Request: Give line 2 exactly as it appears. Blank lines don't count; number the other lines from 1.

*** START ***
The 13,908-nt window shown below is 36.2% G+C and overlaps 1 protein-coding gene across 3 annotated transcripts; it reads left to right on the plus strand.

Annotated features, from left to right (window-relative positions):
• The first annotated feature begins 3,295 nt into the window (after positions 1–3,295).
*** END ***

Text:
Annotated features, from left to right (window-relative positions):